Of the reams of commentary and hours of digital documentation about the death and week-long, multimedia-transmitted funeral of U.S. Senator John McCain, who died of brain cancer last month at age 81, I thought the best-written — and most sensible – op-ed reflection was written by Rebecca Solnit, author of Men Explain Things to Me (2014) and more than a dozen other books.
In an essay highlighting “complexity” and “critical discussion,” the very opposite of the “simplistic binary thinking that plagues our country and steamrolls politics,” Solnit, playing on a famous speech in Shakespeare’s Julius Caesar, begins, “I come not to praise Senator John McCain nor to bury him – plenty of people are taking care of those things – but to describe him and our problems with complex people and complex descriptions.”
And then she goes on to ponder that complexity: “I found McCain a fascinating, frustrating character who often expressed high ideals and as often betrayed them. That is something quite different than, say, the ruthlessly mercenary instincts of [Senate Majority Leader] Mitch McConnell or the transparently self-serving amorality of [Speaker of the House] Paul Ryan. With his death, the last shreds of conscience in his party have gone, though they were often only present in him in flickers of conflicted, contradicted impulses.” Well, that phrase about “the last shreds of conscience” overdoes it a bit and is not completely true, but you get the idea. Much of the rest of her essay examines McCain’s contradictory record, and the coarsened state of public discourse in the era of President Donald Trump – with most of the coarsening provided by Trump himself. (Rebecca Solnit, “John McCain was complex. His legacy warrents critical discussion,” The Guardian, Sept. 1, 2018.)
“Getting the idea” of the political aspect of this unusual funeral was also what was on my mind – much more so than worrying about legacies, heroism, and family, though those subjects were inevitably present, even if in a minor key. When McCain died, I posted on my Facebook “timeline” an “emoji” of a candle to signal polite sorrow and remembrance of a significant public figure. (I had done the same thing, perhaps with not simply polite emotion, the week before when singer Aretha Franklin, the “Queen of Soul,” died at age 76.)
Appended to the image of a remembrance candle, I noted, with irony aforethought, that “on an internet platform devoted to the notion of Thumbs Up” – Facebook’s famous icon to indicate that you “like” something – “I’m remembering someone who, on the floor of the U.S. Senate, said Thumbs Down to an evil proposal that would have taken away health care insurance from millions of people.” I was referring to McCain’s decisive and dramatic vote (perhaps an overly dramatic imperial gesture) on July 27, 2017, to defeat his party’s and his president’s attempt to “repeal and replace” the health care reform law introduced by President Barack Obama in 2009. The Republican Party’s initial opposition to “Obamacare” became the party’s obsessive symbol of their unremitting resistance to (and even hatred of) Obama and their justification for total rejection of every significant Obama legislative proposal for the next eight years. Politically neutral government agencies estimated that the Republican “relacement” plan would deprive some 20 million, mostly impoverished people of health care coverage they presently had, thanks to Obamacare.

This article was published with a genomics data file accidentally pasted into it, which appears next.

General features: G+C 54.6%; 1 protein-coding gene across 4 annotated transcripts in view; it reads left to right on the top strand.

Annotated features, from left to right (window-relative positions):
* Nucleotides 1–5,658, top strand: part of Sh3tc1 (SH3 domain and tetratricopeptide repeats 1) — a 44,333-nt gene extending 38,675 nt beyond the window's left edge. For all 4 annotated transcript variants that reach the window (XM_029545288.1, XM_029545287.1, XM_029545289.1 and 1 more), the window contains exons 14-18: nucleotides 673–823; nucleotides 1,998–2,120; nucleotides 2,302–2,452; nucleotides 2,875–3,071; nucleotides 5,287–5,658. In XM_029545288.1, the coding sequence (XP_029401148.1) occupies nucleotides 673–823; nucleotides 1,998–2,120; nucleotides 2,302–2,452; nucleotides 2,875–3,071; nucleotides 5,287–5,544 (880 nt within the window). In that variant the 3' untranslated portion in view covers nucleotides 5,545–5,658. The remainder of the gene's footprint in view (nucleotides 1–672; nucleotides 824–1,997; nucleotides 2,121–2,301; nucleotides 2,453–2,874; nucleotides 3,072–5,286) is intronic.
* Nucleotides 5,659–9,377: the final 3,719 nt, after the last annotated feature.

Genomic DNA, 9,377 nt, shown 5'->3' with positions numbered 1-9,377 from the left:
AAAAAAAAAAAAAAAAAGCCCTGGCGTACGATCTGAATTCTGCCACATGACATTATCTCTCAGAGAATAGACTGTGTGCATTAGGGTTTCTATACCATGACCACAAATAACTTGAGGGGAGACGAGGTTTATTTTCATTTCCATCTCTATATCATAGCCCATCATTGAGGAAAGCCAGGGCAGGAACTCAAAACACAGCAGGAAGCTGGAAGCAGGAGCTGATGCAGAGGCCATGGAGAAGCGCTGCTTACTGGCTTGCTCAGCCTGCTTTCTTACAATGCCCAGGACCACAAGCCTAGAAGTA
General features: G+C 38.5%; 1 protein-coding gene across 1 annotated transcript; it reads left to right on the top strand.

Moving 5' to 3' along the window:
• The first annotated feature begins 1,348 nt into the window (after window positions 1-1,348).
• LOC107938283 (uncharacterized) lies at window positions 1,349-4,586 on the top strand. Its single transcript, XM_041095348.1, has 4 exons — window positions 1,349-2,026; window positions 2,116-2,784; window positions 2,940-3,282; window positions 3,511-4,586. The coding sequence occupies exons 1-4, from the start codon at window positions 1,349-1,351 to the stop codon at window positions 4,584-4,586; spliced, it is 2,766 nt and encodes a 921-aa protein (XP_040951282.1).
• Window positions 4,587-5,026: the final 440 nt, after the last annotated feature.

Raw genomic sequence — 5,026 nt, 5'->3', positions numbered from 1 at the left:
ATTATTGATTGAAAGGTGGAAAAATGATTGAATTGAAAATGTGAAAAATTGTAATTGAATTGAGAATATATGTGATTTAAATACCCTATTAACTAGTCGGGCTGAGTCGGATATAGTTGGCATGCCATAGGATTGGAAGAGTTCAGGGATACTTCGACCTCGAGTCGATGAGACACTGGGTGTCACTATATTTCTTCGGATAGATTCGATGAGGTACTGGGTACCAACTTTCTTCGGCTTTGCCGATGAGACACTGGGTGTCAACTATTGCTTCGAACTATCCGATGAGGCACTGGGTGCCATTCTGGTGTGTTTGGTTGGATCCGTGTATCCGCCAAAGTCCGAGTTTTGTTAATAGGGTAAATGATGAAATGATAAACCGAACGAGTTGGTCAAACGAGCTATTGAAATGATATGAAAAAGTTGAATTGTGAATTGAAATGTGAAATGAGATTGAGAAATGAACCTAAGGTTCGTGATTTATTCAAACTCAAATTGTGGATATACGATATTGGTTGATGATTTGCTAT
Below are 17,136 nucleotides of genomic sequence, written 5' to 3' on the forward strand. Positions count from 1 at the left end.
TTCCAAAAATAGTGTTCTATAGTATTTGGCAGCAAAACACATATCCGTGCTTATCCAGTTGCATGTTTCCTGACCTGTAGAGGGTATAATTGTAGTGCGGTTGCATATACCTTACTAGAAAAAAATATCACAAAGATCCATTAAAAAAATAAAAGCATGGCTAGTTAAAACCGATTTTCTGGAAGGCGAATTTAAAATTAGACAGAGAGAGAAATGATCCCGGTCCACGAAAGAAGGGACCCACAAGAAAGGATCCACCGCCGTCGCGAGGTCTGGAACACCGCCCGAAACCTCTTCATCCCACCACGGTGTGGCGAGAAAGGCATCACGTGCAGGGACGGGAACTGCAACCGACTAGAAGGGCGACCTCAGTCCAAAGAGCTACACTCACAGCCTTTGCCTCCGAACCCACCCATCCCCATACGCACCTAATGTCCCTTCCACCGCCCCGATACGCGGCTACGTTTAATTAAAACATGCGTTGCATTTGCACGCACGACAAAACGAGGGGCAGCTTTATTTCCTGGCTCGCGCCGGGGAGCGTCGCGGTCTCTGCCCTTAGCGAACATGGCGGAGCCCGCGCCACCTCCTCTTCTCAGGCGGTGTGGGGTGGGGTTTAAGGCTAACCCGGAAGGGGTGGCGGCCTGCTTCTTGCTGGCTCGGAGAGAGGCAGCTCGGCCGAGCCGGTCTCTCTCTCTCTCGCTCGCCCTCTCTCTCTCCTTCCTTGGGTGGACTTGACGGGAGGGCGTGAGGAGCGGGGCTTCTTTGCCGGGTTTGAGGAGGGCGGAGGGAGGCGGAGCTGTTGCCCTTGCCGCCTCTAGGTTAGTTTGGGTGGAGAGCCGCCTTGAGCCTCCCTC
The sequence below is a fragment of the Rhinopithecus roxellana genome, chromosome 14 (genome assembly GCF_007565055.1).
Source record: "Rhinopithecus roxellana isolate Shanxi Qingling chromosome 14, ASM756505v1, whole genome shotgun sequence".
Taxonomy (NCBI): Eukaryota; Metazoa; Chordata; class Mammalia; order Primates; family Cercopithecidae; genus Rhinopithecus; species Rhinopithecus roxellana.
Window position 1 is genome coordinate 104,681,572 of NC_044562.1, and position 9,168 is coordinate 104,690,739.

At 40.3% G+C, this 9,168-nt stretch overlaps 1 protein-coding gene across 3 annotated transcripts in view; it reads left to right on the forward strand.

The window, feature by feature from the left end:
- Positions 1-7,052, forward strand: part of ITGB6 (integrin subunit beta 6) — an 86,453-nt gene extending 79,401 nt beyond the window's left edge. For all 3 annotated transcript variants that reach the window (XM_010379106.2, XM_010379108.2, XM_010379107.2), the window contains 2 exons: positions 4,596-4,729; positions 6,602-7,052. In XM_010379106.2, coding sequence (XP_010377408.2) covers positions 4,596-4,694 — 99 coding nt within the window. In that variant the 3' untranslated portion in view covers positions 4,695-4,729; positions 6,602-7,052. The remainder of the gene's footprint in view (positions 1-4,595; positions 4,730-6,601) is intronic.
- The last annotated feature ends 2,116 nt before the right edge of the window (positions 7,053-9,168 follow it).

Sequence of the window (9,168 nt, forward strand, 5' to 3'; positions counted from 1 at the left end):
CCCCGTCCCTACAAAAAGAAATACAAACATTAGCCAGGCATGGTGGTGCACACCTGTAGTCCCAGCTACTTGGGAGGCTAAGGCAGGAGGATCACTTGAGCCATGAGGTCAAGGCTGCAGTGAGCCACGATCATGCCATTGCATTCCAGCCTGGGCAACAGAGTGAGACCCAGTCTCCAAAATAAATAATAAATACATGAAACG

My brief intendedly inoffensive note about McCain on FB was written in the genre of speak-no-evil of the very recently dead, and politely recall something good about them if you can. Once they’re fully dead and buried, you can thrash them all you want under the rubric of writing “history.” Yes, it’s true that McCain had initially voted against the so-called “Obamacare” reform, and he had done dozens of other things one could criticize, but that wasn’t the point at that moment of remembrance. The point was to recall something good.
The genre of such praise is an old and perhaps fading tradition in western societies, but I tend to abide by it as a sensible courtesy to the grieving. The need to denounce political opponents instanter upon their passing and to express self-righteous indignation about their lives strikes me as one of the myriad contemporary ways to make it “all about you” rather than about others – an art of self-absorption that the current American president has lifted to the highest gutters. The instant denunciation also tends to be condescending in that it seems to assume that if you don’t explain that the deceased was a spawn of the devil, that your auditors are so benighted (or just plain dumb) that in the wave of remorse and false sentimentality that attends death they will forget that the evil that men do lives on beyond them.